2. There was a sub-thread with some Man Fook Low content within the larger thread "Eateries of Old LA" from December 18th or so. Sorry but I haven't figured out how to link threads yet, maybe soon. But you don't have to scroll down very far.

              Last night I finally got around to asking my dad if he remembered Yee from Man Fook Low, in response to a query (from Les, I think) in that thread. He didn't, but he instantly recalled that the waiter we always had was Albert.

              4 Replies
              1. re: Debbie

                When we had an office downtown more than twenty years ago we used to drift between Man Fook Low and the restaurant on 9th near Alameda which had the most divine chicken salad and Princess shrimp (I'll remember the name of restaurant soon). I have had dreams over the years of this purposefully blended salad with just the right amount of white (not too much) and dark chicken meat with a dressing you could spoon and fresh won ton crisps. The Princess shrimp were HUGE served in a delicate sweetish sauce (sorry this was a long time ago but I know it was just delicious). Restaurant now pulled down and last year we found it now at 9th and Olympic - chick salad pretty good but son of old owner said no more Princess shrimp because 'the chef who made it, died' - I said didn't he leave the receipe? Son: No he died standing up making a last order (I think he was pulling my leg he saw how desperate I was).

                1. re: Debbie

                  Funny you should mention it...

                  I used to go to MFL when I was in grad school a millenium or so ago. It was actually an old cello teacher who told me to go, and insisted that I ask for Yee.

                  The fact that I recall its excellence must be called in question,clouded as my memories are by the mists of time [someone stop him before we choke on purple prose!!!]--and also, consider how much great Chinese food we've all had since the time I hung out there (mid '70s)...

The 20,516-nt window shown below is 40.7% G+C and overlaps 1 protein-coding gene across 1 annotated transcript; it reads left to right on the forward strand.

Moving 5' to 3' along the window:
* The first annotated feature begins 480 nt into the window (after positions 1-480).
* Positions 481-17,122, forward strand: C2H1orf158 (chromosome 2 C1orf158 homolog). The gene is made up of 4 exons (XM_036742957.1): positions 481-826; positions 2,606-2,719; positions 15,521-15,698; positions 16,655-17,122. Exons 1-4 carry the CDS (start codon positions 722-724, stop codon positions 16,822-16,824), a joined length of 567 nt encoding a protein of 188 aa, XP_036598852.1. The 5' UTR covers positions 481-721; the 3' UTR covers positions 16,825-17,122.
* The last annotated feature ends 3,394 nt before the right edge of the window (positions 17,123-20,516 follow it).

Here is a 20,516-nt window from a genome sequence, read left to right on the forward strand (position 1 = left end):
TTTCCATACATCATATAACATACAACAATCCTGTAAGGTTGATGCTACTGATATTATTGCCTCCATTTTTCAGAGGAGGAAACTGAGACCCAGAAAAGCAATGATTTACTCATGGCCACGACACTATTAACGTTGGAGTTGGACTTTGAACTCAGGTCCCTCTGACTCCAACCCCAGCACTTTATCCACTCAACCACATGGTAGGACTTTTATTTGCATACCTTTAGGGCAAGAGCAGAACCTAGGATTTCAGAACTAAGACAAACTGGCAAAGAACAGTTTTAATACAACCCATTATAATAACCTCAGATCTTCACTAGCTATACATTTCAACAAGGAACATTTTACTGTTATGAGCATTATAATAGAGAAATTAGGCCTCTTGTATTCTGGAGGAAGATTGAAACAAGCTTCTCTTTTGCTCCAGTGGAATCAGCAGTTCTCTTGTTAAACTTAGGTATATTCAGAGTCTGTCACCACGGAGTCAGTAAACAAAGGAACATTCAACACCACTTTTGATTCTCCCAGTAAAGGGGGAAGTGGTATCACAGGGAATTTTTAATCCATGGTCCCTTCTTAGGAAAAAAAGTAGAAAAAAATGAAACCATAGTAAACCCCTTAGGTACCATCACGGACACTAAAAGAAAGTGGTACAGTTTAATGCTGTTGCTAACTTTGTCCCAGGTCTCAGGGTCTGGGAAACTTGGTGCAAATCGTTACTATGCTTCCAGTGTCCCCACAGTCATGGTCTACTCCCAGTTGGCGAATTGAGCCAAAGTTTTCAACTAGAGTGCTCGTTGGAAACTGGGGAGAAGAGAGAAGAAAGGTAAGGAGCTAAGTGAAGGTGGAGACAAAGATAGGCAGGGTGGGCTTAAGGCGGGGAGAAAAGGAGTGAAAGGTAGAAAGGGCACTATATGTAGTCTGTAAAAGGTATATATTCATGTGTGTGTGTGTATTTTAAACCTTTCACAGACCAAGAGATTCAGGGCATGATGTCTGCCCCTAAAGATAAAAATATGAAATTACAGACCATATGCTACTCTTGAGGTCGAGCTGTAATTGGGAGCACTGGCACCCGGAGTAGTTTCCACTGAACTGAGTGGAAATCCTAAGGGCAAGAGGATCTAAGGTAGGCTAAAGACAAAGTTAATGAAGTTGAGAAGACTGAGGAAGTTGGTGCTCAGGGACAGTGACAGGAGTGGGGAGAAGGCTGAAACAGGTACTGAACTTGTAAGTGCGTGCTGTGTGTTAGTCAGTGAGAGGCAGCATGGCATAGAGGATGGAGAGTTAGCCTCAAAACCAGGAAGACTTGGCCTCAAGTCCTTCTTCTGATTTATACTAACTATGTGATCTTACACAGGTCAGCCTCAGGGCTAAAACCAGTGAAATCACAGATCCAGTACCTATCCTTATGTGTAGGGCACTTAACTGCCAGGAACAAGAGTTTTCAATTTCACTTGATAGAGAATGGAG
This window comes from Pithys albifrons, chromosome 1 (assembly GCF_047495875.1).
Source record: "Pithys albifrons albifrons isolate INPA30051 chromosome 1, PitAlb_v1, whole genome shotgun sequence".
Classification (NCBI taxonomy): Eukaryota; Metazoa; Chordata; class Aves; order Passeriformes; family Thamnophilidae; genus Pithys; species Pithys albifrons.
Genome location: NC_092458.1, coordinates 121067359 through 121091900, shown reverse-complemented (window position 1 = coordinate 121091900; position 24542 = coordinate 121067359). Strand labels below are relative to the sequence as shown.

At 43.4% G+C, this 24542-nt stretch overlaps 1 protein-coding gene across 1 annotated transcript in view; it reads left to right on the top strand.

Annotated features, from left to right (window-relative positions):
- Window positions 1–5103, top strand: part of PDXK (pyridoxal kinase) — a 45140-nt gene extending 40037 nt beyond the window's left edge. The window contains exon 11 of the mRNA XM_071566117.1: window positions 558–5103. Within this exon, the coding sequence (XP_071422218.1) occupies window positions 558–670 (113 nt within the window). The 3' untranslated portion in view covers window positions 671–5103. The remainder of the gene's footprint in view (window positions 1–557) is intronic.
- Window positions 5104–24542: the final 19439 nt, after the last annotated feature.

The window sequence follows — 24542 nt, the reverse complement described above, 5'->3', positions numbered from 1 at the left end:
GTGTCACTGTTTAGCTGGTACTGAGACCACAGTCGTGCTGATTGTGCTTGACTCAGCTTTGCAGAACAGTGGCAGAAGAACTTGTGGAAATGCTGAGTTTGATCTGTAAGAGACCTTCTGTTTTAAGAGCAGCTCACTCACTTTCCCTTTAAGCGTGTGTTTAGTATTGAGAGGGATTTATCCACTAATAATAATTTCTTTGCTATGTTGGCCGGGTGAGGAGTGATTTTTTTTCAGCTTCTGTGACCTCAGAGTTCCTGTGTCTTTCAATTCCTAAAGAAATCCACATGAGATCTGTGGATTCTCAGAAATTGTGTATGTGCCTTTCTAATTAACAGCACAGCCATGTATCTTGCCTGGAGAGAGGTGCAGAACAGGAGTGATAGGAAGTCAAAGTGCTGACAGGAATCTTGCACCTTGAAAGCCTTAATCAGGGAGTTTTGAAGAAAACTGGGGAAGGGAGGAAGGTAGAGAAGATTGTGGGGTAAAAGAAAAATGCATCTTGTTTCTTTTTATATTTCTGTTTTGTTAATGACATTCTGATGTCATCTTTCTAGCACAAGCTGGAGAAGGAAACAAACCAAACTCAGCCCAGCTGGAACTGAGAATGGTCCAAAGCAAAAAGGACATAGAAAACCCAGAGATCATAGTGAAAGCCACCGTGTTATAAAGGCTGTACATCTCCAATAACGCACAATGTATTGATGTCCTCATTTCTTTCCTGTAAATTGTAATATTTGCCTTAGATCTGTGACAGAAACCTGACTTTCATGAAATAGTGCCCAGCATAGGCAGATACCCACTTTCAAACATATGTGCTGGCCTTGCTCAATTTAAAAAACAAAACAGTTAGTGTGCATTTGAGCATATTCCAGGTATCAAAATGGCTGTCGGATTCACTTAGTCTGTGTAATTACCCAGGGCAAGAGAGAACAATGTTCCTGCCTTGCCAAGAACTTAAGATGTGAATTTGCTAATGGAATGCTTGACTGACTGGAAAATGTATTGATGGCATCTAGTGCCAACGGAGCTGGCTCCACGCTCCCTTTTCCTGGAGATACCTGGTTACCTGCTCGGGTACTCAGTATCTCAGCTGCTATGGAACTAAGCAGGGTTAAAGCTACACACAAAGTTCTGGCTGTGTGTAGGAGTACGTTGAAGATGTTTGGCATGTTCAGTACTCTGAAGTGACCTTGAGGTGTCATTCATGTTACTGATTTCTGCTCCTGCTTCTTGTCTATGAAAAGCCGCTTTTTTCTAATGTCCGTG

1. re: Debbie

                    Here is a link to the thread on old eateries in L.A.

                    By the way, Paul was always our waiter with Yee poping by often to visit!

                    Link: http://www.chowhound.com/topics/show/...

                    1. re: Debbie

                      Albert had a very pretty daughter and when I asked the owner Frank about asking her out I was told a day or too later that it would not be acceptable. Oh well, fond memories. I got engaged there. Frank had the Hong Kong Noodle Co. around the corner from the restaurant bake the ring into a fortune cookie. My girlfriend could not figure out why everybody from the restaurant was standing around our booth when she was served her fortune cookie.

                    2. The owner of Man Fook Low passed away several years ago, but one of his son's as recently as 5 years ago was still operating the Wok Inn in the mall in Santa Monica.
                      The Cha shew Bao that I believe you are thinking about was not Cha shew (pork) but was gai bow, a chicken filling. You should give the Empress Pavillion in China Town a shot. Great dim sum for center of the city.
                      I do miss the old place on 9th and San Pedro. I remember all of the waiters (and attitudes) Mr. Yee being famous for his. Other than dim sum if you are looking for a really solid restaurant in China Town with a bent towards seafood, try Hop Li.

                      1. Aw.... what great memories... made many a pilgrimage to MFL... we always ordered the BBQ even though it wasn't on the menu.